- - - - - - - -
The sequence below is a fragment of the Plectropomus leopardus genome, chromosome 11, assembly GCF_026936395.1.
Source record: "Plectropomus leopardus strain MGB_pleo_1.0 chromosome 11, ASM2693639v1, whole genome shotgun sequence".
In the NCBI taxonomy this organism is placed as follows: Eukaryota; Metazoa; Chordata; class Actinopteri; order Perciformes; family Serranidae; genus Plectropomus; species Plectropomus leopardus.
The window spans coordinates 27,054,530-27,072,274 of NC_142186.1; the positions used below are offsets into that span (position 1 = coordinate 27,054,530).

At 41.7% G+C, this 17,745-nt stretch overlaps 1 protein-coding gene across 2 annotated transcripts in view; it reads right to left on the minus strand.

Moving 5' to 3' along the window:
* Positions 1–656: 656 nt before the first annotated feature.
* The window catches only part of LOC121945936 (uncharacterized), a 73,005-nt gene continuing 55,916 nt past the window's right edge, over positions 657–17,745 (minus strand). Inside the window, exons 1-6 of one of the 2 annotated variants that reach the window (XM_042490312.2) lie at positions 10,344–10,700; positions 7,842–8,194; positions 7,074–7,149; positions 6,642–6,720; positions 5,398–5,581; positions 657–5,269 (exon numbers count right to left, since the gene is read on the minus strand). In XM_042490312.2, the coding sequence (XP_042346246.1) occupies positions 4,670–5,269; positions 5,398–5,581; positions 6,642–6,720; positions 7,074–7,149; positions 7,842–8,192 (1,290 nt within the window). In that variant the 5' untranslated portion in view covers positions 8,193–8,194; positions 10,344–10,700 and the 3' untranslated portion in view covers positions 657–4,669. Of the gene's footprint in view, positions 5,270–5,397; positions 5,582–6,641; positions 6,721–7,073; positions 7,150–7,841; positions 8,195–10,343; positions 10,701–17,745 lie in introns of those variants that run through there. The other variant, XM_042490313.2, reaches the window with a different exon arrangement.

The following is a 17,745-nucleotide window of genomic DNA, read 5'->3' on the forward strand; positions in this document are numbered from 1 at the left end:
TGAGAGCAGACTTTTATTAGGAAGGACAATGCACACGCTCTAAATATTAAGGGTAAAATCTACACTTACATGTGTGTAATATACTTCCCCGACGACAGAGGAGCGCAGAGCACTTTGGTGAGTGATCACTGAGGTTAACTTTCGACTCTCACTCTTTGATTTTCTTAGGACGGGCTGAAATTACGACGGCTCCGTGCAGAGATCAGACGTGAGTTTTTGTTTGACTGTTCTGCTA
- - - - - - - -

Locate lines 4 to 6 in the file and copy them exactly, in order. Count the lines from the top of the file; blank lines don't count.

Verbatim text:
The window spans coordinates 27,054,530-27,072,274 of NC_142186.1; the positions used below are offsets into that span (position 1 = coordinate 27,054,530).

At 41.7% G+C, this 17,745-nt stretch overlaps 1 protein-coding gene across 2 annotated transcripts in view; it reads right to left on the minus strand.

Moving 5' to 3' along the window: